Review: World War II Battle on a Cinematic Scale in Midway

One thing you can always count on from the films of director Roland Emmerich is scale. Sure, there will also likely be explosions and a giant cast, but the man never skimps on making every story epic, in movies like Stargate, Independence Day (and its ill-advised sequel), The Patriot, The Day After Tomorrow, 2012, and White House Down). Certainly, his latest, Midway, doesn’t skimp in terms of the immensity of it all. But with many large-scale films, what is sacrificed is intimacy and the more personal stories that often breathe life into movies about spaceships and battles and worldwide weather events. Midway is a better film that most Emmerich works because he hasn’t forgotten the human element—and cost—in war. He’s made a movie that honors both the grand designs at play during World War II’s Battle of Midway as well as the individuals on both sides of the fight.

Image courtesy of Lionsgate

Written by Wes Tooke, Midway begins with a quick but catastrophic re-creation of the attack on Pearl Harbor, the event which brought the United States fully into WWII. But more importantly, it left the U.S. Navy with very few functioning aircraft carriers and other naval fighting crafts that were necessary in fighting the Japanese in the Pacific theater. Those who survived the attack seem all the more determined to not put the rest of the fleet at risk, in particular Edwin Layton (Patrick Wilson), the intelligence officer who warned the Navy of the impending attack on Pearl Harbor days before it happened and was ignored.

Better known players at the time, like Layton, are fully represented in the film, including such familiar names as Admiral Nimitz (Woody Harrelson), Vice Admiral Halsey (Dennis Quaid), and Lt. Col. Jimmy Doolittle (Aaron Eckhart), but Emmerich also name checks a great number of real-life flyers who were instrumental in winning the Battle of Midway, including Lt. Richard “Dick” Best (Ed Skrein) and his closest friend Lt. Clarence Early Dickinson (Luke Kleintank), who are the primary fighter pilots the film focuses on. They are vastly different men: Best is an impulsive, emotionally driven soldier, while Dickinson is more thoughtful and collected. They balance each other out, and fighting side by side in battle, they are quite impressive.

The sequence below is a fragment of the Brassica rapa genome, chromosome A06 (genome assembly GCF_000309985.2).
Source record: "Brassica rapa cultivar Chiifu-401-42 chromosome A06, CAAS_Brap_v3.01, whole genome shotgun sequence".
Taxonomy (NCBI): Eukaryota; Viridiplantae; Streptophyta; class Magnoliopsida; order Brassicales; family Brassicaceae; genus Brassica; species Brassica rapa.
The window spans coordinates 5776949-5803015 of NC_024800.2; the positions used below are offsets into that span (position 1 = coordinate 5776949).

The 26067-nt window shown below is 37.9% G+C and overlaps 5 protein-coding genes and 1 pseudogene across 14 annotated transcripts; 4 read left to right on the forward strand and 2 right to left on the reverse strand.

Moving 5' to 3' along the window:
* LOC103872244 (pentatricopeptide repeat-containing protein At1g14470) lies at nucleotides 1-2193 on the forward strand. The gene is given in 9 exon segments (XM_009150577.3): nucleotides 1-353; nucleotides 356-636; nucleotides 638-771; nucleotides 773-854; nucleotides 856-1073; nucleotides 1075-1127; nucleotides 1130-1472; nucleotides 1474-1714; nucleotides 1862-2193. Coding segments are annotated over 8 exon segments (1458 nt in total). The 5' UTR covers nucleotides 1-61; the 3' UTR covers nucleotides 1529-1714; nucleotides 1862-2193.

The film also dives into the personal lives of some of its players. Best’s wife Anne (Mandy Moore) is essential to his success, and while she’s not exactly given a whole lot to do, she is brought to the forefront more than I’m used to seeing in most war movies. There are even petty squabbles that erupt between the soldiers, including Best and his commanding officer Wade McClusky (Luke Evans), who fight about strategies but still overcome and pull it together for the greater good. Naturally, there’s no way a film coming out over Veterans Day weekend about this turning-point battle was going to rick ruffling any feathers, but it does find moments to show that not everyone was in agreement every step of the way.

What follows is a fairly accurate account of the step-by-step process of preparing for the Battle of Midway, on both the larger and smaller scale, with Wilson as the primary voice of the brass and Skrein as the mouthpiece for the fighter pilots (look for brief appearances by the likes of Nick Jonas, Alexander Ludwig, and Darren Criss among the aerial fighters). The special effects and battle re-enactments are seamless and impressive, and Emmerich does an admirable job keeping the geography of every battle straight for the audience—he’s not always successful, but he gets it more often than not.

Another interesting element to Midway is how much time we spend learning about the Japanese side of the equation, and how its military miscalculated and underestimated the U.S. defenses at key points. The film is dedicated to both the American and Japanese soldiers who fought at Midway, and while the Japanese story isn’t covered as extensively, it’s still a useful addition to telling the complete tale. Midway is a somewhat flawed film, especially when it pushes the patriotism and heroism angles a bit too much, but it doesn’t always feel inappropriate. And if ever there was a battle that deserved to underscore a few of the brave, it’s this one. This is certainly one of Emmerich’s better efforts.

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Steve Prokopy

Steve Prokopy is chief film critic for the Chicago-based arts outlet
Third Coast Review. For nearly 20 years, he was the Chicago editor for
Ain’t It Cool News, where he contributed film reviews and
filmmaker/actor interviews under the name “Capone.” Currently, he’s a
frequent contributor at /Film ( and Backstory Magazine.
He is also the public relations director for Chicago's independently
owned Music Box Theatre, and holds the position of Vice President for
the Chicago Film Critics Association. In addition, he is a programmer
for the Chicago Critics Film Festival, which has been one of the
city's most anticipated festivals since 2013.

One comment

  1. There was a time when country mattered but nobody in your generation or the city of Chicago understands the devotion of country you are as heartless and selfish these men were not they were heros something your generation will never know except for the men in our militry and police force

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